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Great Depression–era migrants heading to California’s “garden of Eden” ran into trouble on the state’s borders with Arizona, Nevada, and Oregon. Woody Guthrie sang about their troubles in the song, “Do Re Mi.” “Now the police at the port of entry say/ ‘You’re number fourteen thousand for today,'” is how Guthrie put it.

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The “police” in the song were from Los Angeles. Deputized by local sheriffs starting in February 1936, LA police officers halted incoming trains, automobiles, and pedestrians. They were looking for “vagrants” “indigents” “tramps,” and “hoboes”—all those with “no visible means of support.” As historian H. Mark Wild reveals, Guthrie’s song is a virtual documentary of the Los Angeles Police Department’s blockade against poor white migrants looking for a new life.

California had a history of racist exclusion against Chinese and Japanese immigration. As Wild explains, African Americans were not welcomed. Mexicans and American citizens of Mexican descent were deported by the thousands when the Depression hit. Nonwhites were portrayed as “lazy, criminal, diseased, or predatory” and a threat to the jobs of whites.

But the westward migration from the Plains states during the Depression was overwhelmingly made up of native-born whites. Racial exclusion obviously wouldn’t work in their cases, but similar reasoning would be applied against them.

“Border patrol advocates maintained that the newcomers’ predicament derived not from economic conditions but from cultural deficiencies,” Wild writes. Poor whites “lacked the work ethic and moral character to become part of the the Los Angeles community.”

Los Angeles had developed as a “bastion of conservative, pro-business sentiment” that appealed to middle- and upper-class white Protestants. That appeal was very successful in the 1920s, when 2.5 million people, many of them middle-class midwesterners, moved to a California that welcomed them with open arms.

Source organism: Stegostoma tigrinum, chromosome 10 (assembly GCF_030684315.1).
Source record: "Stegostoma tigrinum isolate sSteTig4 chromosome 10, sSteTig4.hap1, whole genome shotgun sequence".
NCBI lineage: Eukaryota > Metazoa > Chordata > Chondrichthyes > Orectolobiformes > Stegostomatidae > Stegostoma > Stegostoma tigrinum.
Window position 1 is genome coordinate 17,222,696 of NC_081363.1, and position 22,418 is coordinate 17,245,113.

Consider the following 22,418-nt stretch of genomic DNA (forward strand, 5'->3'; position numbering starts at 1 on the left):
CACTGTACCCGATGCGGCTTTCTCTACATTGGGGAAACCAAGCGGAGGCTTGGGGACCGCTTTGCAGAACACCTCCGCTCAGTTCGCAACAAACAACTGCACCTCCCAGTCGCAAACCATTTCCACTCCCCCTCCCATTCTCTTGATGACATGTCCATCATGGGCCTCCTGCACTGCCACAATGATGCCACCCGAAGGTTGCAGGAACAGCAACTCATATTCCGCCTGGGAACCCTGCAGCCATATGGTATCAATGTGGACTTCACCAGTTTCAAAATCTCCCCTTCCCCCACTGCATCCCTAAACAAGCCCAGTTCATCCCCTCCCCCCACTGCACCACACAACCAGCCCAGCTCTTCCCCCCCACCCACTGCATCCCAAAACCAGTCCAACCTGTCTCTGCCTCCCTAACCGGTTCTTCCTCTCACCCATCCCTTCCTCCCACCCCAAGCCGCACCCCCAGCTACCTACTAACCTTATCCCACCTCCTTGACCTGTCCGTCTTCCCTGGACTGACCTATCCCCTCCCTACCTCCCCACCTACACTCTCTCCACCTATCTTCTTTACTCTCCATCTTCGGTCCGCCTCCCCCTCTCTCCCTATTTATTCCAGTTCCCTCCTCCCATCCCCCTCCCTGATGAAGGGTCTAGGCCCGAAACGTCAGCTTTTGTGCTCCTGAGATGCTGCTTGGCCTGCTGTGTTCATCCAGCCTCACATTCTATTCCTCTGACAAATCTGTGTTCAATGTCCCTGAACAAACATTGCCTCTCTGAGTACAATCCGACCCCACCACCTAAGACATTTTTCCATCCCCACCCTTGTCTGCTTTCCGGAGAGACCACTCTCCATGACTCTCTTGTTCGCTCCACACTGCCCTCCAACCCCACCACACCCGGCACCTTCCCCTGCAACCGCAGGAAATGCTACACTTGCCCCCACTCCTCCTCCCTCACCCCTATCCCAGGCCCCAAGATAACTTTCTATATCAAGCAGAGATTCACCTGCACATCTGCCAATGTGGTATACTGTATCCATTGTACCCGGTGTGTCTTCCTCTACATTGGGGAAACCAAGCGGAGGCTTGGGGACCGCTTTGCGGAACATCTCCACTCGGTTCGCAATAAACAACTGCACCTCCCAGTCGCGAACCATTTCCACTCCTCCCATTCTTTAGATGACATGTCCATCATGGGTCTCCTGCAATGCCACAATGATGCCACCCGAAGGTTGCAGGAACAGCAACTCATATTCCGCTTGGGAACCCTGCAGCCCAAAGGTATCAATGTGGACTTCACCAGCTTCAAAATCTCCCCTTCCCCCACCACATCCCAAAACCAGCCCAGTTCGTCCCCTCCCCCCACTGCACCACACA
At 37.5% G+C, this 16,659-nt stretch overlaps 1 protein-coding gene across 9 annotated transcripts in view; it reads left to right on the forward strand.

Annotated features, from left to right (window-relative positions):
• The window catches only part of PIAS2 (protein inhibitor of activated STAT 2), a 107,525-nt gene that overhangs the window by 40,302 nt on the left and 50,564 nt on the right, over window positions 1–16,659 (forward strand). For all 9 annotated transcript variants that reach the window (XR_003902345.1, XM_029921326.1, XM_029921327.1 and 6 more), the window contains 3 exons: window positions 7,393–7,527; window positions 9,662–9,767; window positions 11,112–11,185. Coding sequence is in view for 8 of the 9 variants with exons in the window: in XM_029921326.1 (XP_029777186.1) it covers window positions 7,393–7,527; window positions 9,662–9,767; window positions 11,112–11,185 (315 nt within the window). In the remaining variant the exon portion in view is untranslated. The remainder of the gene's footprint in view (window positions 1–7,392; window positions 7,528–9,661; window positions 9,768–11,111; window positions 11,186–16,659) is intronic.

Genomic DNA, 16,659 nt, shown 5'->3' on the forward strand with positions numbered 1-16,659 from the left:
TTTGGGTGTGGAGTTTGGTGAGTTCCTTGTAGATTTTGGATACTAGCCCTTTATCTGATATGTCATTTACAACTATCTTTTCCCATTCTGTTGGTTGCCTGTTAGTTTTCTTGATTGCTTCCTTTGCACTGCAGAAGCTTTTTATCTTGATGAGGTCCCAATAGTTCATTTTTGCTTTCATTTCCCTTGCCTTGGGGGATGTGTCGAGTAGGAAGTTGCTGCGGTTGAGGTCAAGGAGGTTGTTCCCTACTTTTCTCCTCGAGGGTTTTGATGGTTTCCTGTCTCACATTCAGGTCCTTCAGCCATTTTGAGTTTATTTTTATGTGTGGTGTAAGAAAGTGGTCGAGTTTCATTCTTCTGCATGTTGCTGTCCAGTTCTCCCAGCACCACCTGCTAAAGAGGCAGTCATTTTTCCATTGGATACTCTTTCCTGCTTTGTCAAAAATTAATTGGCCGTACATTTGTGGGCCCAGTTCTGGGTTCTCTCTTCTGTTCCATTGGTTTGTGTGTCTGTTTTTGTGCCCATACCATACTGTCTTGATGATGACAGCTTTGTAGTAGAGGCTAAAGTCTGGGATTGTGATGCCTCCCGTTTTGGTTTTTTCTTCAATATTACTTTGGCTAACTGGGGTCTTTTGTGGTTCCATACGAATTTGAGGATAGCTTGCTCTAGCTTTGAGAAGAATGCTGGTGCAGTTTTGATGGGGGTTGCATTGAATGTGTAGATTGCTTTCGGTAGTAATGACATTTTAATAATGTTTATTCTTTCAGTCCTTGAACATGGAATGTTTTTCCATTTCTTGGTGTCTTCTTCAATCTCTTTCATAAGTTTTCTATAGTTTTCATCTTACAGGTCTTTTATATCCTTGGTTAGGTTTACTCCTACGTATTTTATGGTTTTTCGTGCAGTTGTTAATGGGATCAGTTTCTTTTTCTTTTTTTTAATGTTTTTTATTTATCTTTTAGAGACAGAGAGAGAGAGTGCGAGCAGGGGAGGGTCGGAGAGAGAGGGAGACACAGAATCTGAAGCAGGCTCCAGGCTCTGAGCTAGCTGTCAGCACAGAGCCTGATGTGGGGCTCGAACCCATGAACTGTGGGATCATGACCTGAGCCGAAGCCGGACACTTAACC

But with the onset of the Depression, Los Angeles power brokers didn’t want working-class or poor people, even if they were white. Chief of Police James E. Davis, known for his “casual” approach to corruption and the deployment of his antiradical Red Squad, was the main spokesman for the blockade. Would-be newcomers weren’t economic refugees or migrants, Davis insisted; they were “transients” who would never be productive citizens.

Those arrested for vagrancy were transported to the border or given the option of a month of hard labor in a rock quarry. Those who chose deportation over Davis’s “rockpile” were said to prove they were “won’t workers.”

There were challenges to the blockade from within California, but critics never coalesced into an effective force against it. An American Civil Liberties Union challenge never made it to the courts because the police scared the plaintiff away. The blockade would be ended, without the fanfare of its inauguration, simply because it wasn’t all that effective.

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Southern California Quarterly, Vol. 83, No. 3 (Fall 2001), pp. 317-334
University of California Press on behalf of the Historical Society of Southern California